The rental shop was open for business and we rented a couple of tanks to surf on and enjoyed ourselves all the same.

Tuesday, November 10, 2009

Afinando el español

To find the perfect definition/translation English-Spanish/Spanish-English:

1) I look it up in wordreference, and see if there are any discussions about it, i.e. "cream of tartar", or squirrel/chipmunk (ardilla listada). And at this link, borgonyon explains "Estoy de acuerdo con fenix, se le puede llamar "ardillita" en el mismo sentido que llamamos "chinos" a todos los asiáticos, más como un nombre genérico." Beautiful! ;)

2) If I want to know whether the word is Chilean or not (I've lost all perspective), I look in up in the DRAE.

3) If it's a new word or something I don't understand well, often I'll look it up in the drae, or click on the "Spanish definition" in word reference. Often, a word that is more commonly used in Spanish will have a crappy English translation, or it will have one translation when there are really like 5. This is where it's good to read the definition in Spanish.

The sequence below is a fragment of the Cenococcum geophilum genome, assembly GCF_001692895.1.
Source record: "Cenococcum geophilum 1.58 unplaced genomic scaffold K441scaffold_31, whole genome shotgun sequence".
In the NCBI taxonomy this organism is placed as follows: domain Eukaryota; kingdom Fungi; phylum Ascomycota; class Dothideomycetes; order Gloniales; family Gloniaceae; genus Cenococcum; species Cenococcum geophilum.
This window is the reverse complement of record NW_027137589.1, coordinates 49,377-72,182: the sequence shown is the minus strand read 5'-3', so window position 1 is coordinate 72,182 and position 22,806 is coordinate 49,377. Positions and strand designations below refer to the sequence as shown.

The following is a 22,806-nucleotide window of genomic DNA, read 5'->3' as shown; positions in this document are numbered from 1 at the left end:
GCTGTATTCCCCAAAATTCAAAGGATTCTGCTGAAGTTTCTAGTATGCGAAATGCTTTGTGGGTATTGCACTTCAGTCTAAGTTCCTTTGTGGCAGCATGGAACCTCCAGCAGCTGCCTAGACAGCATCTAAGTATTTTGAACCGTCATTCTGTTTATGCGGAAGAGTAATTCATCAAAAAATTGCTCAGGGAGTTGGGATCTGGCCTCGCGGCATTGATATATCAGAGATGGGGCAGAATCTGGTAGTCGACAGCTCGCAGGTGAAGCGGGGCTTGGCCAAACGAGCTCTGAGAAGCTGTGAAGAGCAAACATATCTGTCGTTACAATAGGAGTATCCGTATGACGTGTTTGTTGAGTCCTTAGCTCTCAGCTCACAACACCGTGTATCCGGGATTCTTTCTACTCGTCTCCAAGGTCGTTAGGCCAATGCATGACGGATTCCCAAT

4) Also, if there are different translations for the same word like "rebuscado" can be translated as "far-fetched", "round-about", "overcomplicated", etc., obviously it's good to understand the different meanings related to different contexts, especially when the different words are in the non-native language. Again, I'll often look up the Spanish definition of each of these words.

5) If it's a complicated thing, a concept, a medical condition, or something that might benefit from a look at wikipedia, I go there next. For instance to have another look at the squirrel/chipmunk difference, here are some links to wikipedia (this was actually more complicated than I'd imagined because there are a ton of different squirrel articles in wikipedia.):